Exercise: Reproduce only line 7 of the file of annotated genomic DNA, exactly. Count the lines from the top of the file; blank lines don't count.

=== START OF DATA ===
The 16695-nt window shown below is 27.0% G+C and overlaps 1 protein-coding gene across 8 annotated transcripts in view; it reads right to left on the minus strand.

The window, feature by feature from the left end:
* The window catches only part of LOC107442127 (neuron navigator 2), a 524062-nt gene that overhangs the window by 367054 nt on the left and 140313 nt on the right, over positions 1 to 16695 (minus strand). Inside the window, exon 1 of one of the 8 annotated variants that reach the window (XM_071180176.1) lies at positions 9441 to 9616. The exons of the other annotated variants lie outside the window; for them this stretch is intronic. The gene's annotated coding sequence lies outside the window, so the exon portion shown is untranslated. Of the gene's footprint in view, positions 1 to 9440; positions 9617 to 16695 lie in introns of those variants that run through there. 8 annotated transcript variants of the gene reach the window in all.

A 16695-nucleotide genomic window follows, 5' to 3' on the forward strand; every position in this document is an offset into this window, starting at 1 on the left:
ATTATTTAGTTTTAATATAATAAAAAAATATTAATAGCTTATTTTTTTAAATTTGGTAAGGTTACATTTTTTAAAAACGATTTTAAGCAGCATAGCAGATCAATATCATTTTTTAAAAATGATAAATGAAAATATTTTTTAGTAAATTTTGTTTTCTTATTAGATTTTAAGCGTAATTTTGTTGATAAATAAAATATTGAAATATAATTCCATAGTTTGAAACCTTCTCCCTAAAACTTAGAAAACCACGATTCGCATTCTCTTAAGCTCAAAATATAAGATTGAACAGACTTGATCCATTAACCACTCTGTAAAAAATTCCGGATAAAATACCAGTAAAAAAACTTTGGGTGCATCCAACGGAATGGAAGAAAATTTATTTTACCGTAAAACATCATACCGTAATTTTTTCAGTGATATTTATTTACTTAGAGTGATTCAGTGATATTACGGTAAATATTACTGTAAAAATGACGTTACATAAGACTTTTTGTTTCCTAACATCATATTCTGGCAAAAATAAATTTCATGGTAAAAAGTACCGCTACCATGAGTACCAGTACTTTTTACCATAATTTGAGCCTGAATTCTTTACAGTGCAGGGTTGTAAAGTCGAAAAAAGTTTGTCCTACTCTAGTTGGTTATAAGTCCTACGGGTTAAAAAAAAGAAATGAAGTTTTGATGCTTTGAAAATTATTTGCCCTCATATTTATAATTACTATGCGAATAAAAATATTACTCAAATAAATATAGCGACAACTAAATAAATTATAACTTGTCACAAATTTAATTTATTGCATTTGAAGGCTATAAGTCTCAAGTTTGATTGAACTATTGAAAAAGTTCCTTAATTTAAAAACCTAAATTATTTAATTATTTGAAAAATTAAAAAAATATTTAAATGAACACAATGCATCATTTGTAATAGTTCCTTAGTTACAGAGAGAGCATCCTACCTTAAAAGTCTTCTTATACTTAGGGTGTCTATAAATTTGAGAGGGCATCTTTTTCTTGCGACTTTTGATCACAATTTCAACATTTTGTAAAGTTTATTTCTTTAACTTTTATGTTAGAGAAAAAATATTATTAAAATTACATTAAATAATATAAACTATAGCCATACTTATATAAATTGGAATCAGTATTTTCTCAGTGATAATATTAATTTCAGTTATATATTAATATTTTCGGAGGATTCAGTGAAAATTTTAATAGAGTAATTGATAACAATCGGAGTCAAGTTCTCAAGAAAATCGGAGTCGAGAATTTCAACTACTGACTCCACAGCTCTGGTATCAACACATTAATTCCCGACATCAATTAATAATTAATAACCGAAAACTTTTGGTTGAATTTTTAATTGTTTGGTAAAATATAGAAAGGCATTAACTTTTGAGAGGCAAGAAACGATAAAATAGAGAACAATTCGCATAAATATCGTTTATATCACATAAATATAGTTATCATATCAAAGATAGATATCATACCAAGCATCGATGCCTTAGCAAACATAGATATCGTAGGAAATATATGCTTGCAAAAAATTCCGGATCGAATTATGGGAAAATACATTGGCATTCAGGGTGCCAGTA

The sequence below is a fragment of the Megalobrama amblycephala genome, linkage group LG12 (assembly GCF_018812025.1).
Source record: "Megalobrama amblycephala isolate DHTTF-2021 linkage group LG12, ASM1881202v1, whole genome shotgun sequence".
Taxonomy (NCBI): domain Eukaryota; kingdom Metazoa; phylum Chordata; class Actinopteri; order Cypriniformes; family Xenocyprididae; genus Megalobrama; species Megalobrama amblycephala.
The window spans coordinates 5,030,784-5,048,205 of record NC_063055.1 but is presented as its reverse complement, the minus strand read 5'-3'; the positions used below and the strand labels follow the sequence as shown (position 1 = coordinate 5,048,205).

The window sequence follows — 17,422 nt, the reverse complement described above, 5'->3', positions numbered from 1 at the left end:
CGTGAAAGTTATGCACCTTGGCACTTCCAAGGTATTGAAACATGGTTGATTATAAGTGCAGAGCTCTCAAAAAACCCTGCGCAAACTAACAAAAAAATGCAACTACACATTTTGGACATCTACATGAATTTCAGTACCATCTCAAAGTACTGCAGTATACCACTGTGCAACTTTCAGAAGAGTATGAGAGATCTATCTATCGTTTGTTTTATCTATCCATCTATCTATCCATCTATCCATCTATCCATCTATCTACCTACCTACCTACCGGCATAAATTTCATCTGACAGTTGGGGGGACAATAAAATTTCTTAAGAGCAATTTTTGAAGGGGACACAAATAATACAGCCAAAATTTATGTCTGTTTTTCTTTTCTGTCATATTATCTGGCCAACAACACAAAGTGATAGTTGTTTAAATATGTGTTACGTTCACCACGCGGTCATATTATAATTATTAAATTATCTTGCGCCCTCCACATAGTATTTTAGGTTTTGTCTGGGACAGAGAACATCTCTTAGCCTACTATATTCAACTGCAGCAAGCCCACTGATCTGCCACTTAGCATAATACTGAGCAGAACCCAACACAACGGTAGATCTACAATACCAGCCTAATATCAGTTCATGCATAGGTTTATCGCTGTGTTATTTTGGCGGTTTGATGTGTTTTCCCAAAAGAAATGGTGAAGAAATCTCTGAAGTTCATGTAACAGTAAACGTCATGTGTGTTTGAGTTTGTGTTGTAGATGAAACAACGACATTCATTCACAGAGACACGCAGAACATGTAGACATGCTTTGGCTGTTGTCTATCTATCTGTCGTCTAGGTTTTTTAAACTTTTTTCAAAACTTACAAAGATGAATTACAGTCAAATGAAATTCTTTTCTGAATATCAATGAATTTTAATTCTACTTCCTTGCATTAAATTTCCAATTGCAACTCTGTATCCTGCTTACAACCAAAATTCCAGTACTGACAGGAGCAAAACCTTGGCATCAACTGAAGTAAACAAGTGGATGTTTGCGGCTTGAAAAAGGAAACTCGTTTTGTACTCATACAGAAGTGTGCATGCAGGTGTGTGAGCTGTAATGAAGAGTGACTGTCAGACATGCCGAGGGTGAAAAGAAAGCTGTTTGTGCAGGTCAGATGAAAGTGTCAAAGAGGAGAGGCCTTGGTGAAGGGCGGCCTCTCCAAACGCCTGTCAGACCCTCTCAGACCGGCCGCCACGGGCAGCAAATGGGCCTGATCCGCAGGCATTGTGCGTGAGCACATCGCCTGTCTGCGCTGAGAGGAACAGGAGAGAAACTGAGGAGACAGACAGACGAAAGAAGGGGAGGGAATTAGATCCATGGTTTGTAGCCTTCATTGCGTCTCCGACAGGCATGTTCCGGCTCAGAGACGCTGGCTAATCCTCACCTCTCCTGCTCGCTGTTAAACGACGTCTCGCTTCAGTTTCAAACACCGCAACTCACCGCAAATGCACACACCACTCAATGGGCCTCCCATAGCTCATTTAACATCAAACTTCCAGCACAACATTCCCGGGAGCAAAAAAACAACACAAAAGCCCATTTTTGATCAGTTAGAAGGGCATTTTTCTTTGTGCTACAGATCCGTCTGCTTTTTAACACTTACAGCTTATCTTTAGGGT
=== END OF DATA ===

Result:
Source record: "Megalobrama amblycephala isolate DHTTF-2021 linkage group LG12, ASM1881202v1, whole genome shotgun sequence".